American Sniper

DRAMA; 2hr 13min

STARRING: Bradley Cooper, Sienna Miller

On target: Cooper and Miller

The late Chris Kyle (Cooper) was a Texan cowboy whose tough lovin’ father raised him to believe that people are either sheep, wolves or sheepdogs. No question which category Kyle fell into: as a patriotic crack shot, he was platinum US Navy SEAL material. On four tours of duty in Iraq, he would net 160 confirmed kills and after an honourable discharge, co-write the bestselling memoir on which Jason Hall’s screenplay is based.


Director Clint Eastwood’s clear-eyed treatment of Kyle’s short, decisive life tells it, pragmatically, like it was. War, as ever, is a filthy, pandemonic and psychologically bruising business also fought alone by partners at home (a sidelined Miller is Kyle’s steadfast wife, Taya). For the men in the firing line, it's equally an adrenaline spike like no other and detaching can be tough.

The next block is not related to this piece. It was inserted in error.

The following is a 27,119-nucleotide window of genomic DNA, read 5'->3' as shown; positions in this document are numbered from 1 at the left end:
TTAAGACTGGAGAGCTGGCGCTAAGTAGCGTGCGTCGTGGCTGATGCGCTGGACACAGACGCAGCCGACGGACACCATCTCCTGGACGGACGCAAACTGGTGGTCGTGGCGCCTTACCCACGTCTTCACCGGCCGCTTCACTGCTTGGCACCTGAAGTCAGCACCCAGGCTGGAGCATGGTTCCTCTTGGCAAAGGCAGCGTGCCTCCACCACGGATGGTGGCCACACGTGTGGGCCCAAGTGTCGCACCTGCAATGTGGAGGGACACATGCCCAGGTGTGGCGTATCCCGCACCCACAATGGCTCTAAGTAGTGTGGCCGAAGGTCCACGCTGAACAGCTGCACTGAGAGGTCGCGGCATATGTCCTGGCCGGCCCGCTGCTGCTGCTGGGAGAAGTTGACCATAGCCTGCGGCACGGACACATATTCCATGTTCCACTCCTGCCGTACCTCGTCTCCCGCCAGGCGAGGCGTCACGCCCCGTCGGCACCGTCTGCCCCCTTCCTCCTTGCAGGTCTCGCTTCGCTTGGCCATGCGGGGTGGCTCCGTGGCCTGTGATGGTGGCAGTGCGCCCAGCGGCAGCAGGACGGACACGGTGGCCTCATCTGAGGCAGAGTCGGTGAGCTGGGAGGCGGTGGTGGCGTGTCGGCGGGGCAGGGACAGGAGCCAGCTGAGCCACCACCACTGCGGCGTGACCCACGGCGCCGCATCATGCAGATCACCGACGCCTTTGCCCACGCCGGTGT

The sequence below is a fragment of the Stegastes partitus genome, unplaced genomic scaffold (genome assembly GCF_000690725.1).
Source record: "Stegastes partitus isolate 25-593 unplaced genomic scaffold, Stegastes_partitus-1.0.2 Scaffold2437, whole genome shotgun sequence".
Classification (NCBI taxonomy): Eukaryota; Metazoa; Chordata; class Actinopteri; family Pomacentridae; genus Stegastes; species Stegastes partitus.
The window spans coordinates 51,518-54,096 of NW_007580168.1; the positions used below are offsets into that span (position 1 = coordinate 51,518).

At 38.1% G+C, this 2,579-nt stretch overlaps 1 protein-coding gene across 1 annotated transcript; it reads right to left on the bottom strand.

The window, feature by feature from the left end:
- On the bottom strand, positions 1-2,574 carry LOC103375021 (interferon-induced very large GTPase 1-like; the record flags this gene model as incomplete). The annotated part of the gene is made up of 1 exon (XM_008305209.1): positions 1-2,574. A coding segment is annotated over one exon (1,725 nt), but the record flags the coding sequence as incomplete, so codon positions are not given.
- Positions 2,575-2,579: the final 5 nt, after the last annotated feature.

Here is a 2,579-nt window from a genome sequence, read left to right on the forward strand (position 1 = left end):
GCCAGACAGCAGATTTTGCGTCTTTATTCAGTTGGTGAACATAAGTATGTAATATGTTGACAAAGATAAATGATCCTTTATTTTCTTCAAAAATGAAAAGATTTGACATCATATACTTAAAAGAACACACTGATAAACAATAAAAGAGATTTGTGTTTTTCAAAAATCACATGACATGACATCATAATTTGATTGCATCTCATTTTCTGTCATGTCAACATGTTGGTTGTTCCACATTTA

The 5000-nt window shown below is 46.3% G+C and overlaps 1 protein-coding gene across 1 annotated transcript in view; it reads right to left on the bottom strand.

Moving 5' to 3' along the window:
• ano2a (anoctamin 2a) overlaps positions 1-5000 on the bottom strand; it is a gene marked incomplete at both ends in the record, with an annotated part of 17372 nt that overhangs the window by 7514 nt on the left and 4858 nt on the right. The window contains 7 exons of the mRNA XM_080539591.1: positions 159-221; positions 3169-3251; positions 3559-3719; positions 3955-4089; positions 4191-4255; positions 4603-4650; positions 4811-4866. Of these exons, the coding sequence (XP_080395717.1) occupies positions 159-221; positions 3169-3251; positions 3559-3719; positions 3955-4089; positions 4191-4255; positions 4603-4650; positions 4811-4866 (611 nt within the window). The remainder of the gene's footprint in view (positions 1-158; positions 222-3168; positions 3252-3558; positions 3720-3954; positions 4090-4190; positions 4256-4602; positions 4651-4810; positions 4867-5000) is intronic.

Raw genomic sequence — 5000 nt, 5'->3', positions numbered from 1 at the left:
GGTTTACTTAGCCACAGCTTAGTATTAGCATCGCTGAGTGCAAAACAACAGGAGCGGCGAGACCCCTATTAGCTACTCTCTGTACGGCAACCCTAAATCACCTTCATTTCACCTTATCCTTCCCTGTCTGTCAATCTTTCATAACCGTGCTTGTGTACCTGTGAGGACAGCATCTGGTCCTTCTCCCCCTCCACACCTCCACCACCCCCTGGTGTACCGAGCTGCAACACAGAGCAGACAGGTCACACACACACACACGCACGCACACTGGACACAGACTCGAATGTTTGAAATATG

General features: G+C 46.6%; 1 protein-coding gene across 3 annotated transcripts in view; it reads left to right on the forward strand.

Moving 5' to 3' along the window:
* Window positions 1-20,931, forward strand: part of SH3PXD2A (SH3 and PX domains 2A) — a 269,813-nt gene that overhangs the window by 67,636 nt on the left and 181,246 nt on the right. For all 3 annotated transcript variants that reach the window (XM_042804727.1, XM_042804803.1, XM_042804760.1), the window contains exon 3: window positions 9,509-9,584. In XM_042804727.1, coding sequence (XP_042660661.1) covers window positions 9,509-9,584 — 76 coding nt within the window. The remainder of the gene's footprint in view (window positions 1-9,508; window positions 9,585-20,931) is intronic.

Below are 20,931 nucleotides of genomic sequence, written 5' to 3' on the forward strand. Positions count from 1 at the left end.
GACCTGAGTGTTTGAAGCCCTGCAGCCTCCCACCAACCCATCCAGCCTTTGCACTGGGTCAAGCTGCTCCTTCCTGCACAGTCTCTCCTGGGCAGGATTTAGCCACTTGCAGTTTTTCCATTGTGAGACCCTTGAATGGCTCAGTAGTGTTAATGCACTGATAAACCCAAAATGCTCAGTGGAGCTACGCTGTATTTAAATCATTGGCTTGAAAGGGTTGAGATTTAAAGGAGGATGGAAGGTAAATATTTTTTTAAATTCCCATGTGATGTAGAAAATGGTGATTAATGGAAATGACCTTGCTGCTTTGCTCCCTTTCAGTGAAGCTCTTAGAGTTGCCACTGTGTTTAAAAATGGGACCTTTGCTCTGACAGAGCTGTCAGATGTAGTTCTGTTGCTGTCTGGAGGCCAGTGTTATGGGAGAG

“If you think this war isn’t changing you, you’re wrong,” Taya tells her emotionally absent husband. And if you think you’ve been this way before, you’re right. Cooper’s immersion in the role is impressive: muscle-bound and bearded, he’s completely and grimly engrossed. Yet rigorously filmed as it is and his exceptional track record aside, Kyle’s virtuous story breaks no radical filmic ground.